Student Hardship - Revive
Our Student Hardship - Revive Grants launched in 2021, to help address the rising demand for financial and emotional support amongst our students as a result of the Covid-10 pandemic.
The Grants were designed to ensure our students have everything they need to thrive and not just survive through projects which focus on mental health, wellbeing, and employability.
With thanks to our incredible donor community, we were able to fund six Revive Grants in 2022, supporting extremely important projects across campus.
Songs I Want To Play - Live
Songs I Want To Play began as a remote, lockdown project for session musicians who rearrange and reimagine classic songs with added visual art. The project has since progressed to over 20 video releases and 500,000 views on YouTube.
The live show was designed to build on the success of their videos, to create one of the largest multi-disciplinary collaborations the University has ever seen.
The collaboration between musicians and artists provided a space for students from our Music; Film, TV and Stage Design; Animation; and Technical Theatre programmes to work alongside one another and industry professionals to create bespoke work for the live project.
The team ran two live performances of their long-awaited gig in our New Adelphi Theatre of Friday 4 November and Saturday 5 November 2022, with brilliant feedback from their fans!
"We are extremely grateful to have benefited from the donor scheme and would like to thank each donor for their generous gift. The fund has enabled a never-before seen project to take off through the tireless contribution of academics, students, and alumni."
Trans (and LGBTQ+) Visbility
Led by Niki Woods in our School of Arts, Media and Creative Technology, this project was designed to support our LGBTQ+ community to feel safe, through a student - colleague - public facing campaign that celebrates 'otherness' and creates a safe place for people to share their stories.
Thanks to the funding, Niki commissioned a Salford Media and Performance graduate, Ben Hodge, who identifies as Trans to work with our students and also connected with the University's Student Experience and Support team to identify the needs of our LGBTQ+ community.
To help raise awareness, the team have used student stories to inform the production of a film about life on campus as a Trans student. The film has been shown at a couple of internal events, including the 'Making Policing a Safer Space for Trans People' session for our BSc Professional Policing students, and will also feature at an equality, diversity and inclusion event in early 2023. They have also created a range of collateral, from a poster campaign to tote bags and lanyards.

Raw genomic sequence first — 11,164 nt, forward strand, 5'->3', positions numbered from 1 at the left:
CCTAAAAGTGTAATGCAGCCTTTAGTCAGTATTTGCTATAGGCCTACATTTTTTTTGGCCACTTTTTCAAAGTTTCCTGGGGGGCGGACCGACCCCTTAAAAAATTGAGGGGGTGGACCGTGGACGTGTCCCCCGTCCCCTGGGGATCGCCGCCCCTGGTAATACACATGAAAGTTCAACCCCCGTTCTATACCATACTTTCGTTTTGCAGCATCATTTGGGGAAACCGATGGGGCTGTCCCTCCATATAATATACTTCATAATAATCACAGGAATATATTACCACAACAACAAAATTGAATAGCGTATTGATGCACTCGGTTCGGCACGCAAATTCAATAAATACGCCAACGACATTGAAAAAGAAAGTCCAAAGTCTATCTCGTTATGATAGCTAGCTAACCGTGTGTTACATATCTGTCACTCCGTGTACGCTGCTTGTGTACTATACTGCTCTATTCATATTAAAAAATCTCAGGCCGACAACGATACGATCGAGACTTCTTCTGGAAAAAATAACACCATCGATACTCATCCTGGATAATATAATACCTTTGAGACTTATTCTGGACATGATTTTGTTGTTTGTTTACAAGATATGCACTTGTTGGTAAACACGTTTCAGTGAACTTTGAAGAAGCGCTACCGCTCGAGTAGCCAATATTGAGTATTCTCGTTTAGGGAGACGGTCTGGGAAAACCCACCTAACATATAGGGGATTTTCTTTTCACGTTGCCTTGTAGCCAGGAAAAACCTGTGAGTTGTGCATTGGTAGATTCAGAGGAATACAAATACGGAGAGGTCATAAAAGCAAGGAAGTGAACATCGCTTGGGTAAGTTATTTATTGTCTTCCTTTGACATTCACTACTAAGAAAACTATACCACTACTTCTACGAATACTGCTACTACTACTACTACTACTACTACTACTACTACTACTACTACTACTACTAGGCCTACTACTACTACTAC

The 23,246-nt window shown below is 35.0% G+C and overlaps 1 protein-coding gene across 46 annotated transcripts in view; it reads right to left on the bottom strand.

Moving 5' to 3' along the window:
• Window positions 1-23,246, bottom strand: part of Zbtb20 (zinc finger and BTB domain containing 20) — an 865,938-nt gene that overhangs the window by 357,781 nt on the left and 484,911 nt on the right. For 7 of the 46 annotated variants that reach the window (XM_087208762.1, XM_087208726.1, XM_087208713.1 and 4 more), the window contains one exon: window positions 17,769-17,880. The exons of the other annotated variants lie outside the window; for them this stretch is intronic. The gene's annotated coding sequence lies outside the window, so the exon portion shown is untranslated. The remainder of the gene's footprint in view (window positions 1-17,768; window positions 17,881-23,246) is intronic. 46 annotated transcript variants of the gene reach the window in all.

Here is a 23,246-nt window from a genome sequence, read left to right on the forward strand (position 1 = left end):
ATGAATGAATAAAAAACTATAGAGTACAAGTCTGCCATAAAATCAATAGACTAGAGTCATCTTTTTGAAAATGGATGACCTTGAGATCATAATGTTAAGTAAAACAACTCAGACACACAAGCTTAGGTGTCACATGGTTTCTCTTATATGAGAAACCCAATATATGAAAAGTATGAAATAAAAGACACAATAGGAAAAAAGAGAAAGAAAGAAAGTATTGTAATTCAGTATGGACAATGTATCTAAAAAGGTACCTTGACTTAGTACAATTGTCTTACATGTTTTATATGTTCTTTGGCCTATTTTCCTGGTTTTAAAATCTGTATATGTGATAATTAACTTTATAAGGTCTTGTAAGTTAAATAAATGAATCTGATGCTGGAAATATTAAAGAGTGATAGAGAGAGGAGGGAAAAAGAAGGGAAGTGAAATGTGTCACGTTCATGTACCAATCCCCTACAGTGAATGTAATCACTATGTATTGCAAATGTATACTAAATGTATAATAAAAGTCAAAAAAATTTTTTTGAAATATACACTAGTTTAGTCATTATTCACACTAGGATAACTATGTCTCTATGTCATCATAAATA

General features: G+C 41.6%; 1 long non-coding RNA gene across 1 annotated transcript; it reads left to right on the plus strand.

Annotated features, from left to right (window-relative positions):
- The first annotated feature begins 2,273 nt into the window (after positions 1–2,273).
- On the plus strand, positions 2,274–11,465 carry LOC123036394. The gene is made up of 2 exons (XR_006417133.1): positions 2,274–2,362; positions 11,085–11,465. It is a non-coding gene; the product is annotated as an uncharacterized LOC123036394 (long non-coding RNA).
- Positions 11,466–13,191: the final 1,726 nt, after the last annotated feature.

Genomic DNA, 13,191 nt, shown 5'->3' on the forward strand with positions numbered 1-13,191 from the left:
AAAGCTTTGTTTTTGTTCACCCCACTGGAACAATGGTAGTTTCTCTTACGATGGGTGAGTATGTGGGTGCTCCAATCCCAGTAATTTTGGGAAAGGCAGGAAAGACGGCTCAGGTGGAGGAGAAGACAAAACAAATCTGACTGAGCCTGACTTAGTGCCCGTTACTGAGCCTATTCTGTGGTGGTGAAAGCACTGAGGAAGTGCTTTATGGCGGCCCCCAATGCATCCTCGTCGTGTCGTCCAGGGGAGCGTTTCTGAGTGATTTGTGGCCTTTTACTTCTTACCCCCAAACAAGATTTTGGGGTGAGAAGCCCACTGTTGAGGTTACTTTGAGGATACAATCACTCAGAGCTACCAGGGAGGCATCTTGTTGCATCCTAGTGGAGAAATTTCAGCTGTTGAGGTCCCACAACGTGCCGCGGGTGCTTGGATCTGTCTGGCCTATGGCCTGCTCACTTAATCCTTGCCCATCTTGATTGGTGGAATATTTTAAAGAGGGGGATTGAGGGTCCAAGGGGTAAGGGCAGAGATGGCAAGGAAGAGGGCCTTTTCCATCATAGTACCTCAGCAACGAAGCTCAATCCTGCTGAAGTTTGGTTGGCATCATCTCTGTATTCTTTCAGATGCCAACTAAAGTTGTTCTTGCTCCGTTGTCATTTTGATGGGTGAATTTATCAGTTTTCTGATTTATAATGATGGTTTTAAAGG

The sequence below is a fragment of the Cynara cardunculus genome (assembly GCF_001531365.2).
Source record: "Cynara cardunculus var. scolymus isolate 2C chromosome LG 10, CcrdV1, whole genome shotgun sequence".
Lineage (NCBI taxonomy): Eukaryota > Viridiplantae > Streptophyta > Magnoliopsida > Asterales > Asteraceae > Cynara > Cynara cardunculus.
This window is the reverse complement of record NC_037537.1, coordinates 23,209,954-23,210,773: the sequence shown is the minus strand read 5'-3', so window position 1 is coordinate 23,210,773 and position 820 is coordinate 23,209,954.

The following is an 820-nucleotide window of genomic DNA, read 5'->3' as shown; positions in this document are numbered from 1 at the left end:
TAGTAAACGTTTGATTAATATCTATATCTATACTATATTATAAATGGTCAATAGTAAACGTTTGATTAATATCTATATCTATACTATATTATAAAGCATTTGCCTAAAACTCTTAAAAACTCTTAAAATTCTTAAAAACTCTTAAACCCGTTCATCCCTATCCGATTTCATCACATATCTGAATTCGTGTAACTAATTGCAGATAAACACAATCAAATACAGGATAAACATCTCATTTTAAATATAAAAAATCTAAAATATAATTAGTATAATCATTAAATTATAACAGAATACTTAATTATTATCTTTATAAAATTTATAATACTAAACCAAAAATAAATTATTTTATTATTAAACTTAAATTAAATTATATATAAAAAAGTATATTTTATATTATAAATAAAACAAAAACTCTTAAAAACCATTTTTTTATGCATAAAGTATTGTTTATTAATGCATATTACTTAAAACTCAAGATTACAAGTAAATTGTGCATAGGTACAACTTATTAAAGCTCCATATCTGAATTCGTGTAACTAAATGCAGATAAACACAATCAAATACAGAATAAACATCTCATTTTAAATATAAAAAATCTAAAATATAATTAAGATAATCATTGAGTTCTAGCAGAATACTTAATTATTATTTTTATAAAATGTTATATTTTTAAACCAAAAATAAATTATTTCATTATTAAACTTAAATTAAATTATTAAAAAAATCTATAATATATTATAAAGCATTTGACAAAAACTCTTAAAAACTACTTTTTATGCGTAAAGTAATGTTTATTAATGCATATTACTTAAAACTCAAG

"From our staff and students, we can't thank you enough for the support you've given. This opportunity has allowed us to work across University departments with a shared aim of creating a safe and supportive space for a LGBTQ+ community. It's also allowed our students and graduates to work together to bring the film together. Thank you, this has made such a lasting impact."
Four of the Revive Grant projects are still underway, and we look forward to reporting on their full impact early next year:
- Community Growing Project
- Stretcher Bank
- Nature Connection for Mental Health & Wellbeing
- SALFORD Future Global Leaders
The programme will enable our School of Science, Engineering and Environment to enhance the experience of international postgraduate students, with activities focused on improving engagement and integration.
Students will benefit from subject-specific workshops; guided excursions of local museums and nature trails; and engagement with local events. The project will then end with the 'Their Stories' conference and exhibition, where participants will have the opportunity to share their journey.
Managed by Niki Colclough, a lecturer in Socially Engaged Practice, this project will support students in caring for and maintaining their mental and emotional wellbeing through the practice of nature connection.
Niki will guide students through a series of workshops before encouraging them to take the reins, consolidating their experience by delivering a public workshop for the local community.
The project will also signpost students to interesting, valuable volunteering opportunities in Salford, through a partnership with RHS Bridgewater Garden, improving their employability.
The Stretcher Bank project, led by Brendan Fletcher, Senior Lecturer and Art & Design Subject Head at the University, will see an investment into over 150 museum quality stretcher bars for students to borrow during their studies.
A high quality stretcher is made from seasoned wood, in laminated sections to ensure it is hardwearing and can last a lifetime; the Stretcher Bank is, therefore, something several cohorts of our students will benefit from over the coming years.
We are extremely proud of this project which enables students to use quality, professional materials, without being burdened with the cost, which has risen as a result of the Covid-19 pandemic.
Delivered by our Environmental Sustainability team and Growing Togetherness CIC, the project will provide students with a platform for learning and collaboration, with a focus on wellbeing, sustainability, and employability.
Given the restrictions many of us experienced as a result of the Covid-19 pandemic, the project provides a safe way for students to socialise, express themselves, and contribute to the local community and environment. They will also gain practical gardening skills, benefit from life coach and therapeutic horticulture sessions, and participate in a Green Summat in Spring 2023.